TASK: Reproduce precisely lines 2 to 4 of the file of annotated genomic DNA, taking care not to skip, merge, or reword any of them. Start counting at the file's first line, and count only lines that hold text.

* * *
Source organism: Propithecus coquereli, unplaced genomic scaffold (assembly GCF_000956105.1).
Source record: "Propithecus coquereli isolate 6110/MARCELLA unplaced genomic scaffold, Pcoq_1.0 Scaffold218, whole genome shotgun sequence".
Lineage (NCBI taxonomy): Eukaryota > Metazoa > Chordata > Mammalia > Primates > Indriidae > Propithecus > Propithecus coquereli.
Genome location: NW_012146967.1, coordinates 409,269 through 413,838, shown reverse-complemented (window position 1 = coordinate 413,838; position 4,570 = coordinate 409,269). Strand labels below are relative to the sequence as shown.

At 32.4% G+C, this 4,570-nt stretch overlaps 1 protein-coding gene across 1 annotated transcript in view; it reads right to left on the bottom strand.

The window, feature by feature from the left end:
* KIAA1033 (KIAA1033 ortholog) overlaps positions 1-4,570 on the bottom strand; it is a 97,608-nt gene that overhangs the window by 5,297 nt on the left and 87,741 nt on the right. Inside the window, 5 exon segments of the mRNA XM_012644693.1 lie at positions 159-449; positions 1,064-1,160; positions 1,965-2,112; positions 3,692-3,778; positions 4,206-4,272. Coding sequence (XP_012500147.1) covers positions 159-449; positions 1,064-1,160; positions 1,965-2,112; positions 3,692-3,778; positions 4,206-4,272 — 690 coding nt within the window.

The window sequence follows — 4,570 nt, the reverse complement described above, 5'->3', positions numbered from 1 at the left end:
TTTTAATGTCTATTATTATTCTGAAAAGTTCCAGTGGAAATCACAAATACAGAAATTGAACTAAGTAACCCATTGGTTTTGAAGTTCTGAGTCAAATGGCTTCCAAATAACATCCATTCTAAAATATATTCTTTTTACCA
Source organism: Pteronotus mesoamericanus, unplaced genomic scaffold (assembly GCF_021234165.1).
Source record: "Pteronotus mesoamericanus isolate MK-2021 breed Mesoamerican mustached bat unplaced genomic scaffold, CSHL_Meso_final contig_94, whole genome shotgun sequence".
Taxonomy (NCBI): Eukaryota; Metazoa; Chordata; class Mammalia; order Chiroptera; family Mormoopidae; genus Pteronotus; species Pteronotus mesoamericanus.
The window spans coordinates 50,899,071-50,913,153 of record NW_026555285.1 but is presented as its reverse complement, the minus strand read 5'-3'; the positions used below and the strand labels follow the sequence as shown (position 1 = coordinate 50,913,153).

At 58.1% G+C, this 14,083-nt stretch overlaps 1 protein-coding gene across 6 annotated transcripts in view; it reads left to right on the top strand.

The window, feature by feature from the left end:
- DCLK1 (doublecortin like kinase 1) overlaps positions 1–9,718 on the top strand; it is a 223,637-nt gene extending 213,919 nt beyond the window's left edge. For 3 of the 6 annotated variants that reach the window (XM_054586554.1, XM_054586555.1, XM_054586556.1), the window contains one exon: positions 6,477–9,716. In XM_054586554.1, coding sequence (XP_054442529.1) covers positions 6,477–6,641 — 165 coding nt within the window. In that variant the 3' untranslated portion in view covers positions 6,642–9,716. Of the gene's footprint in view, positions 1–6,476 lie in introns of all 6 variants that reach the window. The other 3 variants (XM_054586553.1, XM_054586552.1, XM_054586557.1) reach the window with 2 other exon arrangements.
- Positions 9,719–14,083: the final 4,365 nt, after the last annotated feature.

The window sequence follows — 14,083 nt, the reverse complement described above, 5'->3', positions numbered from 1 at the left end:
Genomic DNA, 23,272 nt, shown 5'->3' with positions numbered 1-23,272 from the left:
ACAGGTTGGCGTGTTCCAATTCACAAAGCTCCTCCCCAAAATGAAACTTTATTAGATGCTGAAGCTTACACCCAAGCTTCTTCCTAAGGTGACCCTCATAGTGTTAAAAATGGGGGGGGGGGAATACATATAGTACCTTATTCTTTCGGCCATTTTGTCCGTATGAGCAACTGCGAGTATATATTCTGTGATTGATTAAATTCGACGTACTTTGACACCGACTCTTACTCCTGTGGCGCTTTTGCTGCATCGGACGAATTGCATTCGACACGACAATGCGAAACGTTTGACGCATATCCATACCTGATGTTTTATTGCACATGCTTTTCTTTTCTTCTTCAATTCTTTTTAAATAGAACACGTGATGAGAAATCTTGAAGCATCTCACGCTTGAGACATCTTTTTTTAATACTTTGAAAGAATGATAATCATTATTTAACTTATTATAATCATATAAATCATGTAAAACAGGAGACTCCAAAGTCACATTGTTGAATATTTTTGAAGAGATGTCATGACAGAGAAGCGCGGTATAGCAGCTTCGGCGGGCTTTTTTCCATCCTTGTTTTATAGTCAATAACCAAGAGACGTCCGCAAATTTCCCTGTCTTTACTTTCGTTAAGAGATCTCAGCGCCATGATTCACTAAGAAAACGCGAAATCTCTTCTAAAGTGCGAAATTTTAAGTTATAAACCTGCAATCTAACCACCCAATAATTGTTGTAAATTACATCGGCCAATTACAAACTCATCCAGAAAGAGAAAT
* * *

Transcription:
Source record: "Propithecus coquereli isolate 6110/MARCELLA unplaced genomic scaffold, Pcoq_1.0 Scaffold218, whole genome shotgun sequence".
Lineage (NCBI taxonomy): Eukaryota > Metazoa > Chordata > Mammalia > Primates > Indriidae > Propithecus > Propithecus coquereli.
Genome location: NW_012146967.1, coordinates 409,269 through 413,838, shown reverse-complemented (window position 1 = coordinate 413,838; position 4,570 = coordinate 409,269). Strand labels below are relative to the sequence as shown.